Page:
- Overview: Profiles of Individual Radicalization in the United States-Foreign Fighters (PIRUS-FF) (2016)
From 1980 to 2015, foreign fighters departed for overseas conflicts from more than 100 cities in 25 states across the United States. During that span, there have been some instances of concentrated foreign fighter activity in both geography and time.
- Countering Violent Extremism -- Developing a Research Roadmap: Stakeholder Recruitment and Engagement Plan (2015)
In furtherance of its mission to conduct evidence-based research to meet policy, operational, and public needs in order to save lives, reduce property losses, and enhance community resilience in the face of rapidly changing threats of extremist violence in the United States, DHS S&T developed a countering violent extremism framework. This document details the ways in which the stakeholders will be recruited and participation elicited for this research effort.
- Leaving the World of Hate: Life-Course Transitions and Self-Change (2015)
This exploratory study relies on life history interviews with 34 former white supremacists, one of the oldest types of hate groups in the United States, to examine the process of exit from these groups. Findings suggest that exiting is a multifaceted process with a variety of factors that influence a person’s decision to leave.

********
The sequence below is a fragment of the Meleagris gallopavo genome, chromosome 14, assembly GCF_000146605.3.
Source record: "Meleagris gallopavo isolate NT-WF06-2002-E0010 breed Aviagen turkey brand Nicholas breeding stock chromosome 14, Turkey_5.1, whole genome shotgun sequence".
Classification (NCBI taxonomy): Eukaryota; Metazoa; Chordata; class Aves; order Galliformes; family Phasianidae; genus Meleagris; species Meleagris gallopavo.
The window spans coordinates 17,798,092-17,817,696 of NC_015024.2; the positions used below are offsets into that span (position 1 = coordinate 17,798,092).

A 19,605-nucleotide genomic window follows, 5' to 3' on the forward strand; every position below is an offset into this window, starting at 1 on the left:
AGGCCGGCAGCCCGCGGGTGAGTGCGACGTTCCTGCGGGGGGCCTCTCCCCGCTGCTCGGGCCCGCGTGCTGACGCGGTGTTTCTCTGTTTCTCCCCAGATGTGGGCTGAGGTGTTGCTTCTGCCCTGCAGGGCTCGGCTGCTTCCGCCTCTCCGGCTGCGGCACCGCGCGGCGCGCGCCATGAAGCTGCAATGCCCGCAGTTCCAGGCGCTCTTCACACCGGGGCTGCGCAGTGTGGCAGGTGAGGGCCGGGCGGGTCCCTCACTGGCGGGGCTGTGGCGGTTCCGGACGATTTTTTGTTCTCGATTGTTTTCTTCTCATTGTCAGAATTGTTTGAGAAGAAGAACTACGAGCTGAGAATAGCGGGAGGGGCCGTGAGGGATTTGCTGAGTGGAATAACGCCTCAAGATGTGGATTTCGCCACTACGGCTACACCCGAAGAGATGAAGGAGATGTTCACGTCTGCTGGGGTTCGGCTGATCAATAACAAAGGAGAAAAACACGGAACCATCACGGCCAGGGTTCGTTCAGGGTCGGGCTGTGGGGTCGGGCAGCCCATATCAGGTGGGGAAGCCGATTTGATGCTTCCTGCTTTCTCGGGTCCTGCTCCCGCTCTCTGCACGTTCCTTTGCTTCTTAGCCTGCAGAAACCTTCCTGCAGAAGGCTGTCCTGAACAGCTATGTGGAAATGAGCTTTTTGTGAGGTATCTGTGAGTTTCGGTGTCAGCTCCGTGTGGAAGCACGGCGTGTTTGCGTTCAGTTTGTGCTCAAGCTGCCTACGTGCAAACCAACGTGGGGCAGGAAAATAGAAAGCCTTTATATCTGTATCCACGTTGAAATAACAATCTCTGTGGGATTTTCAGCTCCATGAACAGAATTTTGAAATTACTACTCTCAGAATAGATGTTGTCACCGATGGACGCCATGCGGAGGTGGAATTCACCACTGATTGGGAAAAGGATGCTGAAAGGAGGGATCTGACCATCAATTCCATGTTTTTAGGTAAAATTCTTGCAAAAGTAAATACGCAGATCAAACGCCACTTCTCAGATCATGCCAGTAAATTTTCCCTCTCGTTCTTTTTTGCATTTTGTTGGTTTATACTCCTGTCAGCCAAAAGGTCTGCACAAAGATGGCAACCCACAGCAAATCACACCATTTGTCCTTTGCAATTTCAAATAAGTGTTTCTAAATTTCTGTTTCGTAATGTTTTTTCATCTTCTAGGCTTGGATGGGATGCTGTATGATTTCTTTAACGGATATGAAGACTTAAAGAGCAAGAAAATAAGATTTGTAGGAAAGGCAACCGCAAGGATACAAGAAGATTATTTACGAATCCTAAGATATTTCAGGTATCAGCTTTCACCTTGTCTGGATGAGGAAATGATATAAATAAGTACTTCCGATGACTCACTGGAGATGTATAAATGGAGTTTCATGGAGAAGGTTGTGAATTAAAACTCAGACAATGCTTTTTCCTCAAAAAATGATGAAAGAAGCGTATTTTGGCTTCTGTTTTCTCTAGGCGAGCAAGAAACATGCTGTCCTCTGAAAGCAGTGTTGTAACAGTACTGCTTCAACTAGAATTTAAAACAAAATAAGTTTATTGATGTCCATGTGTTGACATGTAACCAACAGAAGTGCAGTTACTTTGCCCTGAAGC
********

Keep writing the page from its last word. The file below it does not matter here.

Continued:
- County-level Correlates of Terrorism in the United States, 1990 to 2010 (2014)
This study examines whether characteristics of U.S. counties can explain the geographic clustering of terrorist attacks in the United States from 1990 to 2010. It builds upon data from a previous study (LaFree and Bersani, 2012) that examined the connection between the distribution of terrorism and the distribution of ordinary crimes over nearly four decades.
- Disengagement Case Study: Ahmed’s Story (2014)
Ahmed joined a terrorist organization at the age of 15. When he entered the organization he had “absolutely no expectations” about what his involvement would entail.
- Disengagement Case Study: Sarah’s Story (2014)
As an adolescent, Sarah became involved in a series of violent extremist right-wing (XRW) groups. She eventually committed to one group and was convicted for terrorist offenses.
- Financial Crime and Material Support Schemes Linked to al-Qa’ida and Affiliated Movements (AQAM) in the United States: 1990 to June 2014 (2014)
This research examines the financial crime and material support schemes linked to al-Qa’ida and affiliated movements (AQAM) in the United States between 1990 and June 2014.
- Patterns of Terrorism in the United States, 1970-2013 (2014)
This report examines patterns of terrorism in the United States from 1970 to 2013 based on analysis of the Global Terrorism Database (GTD).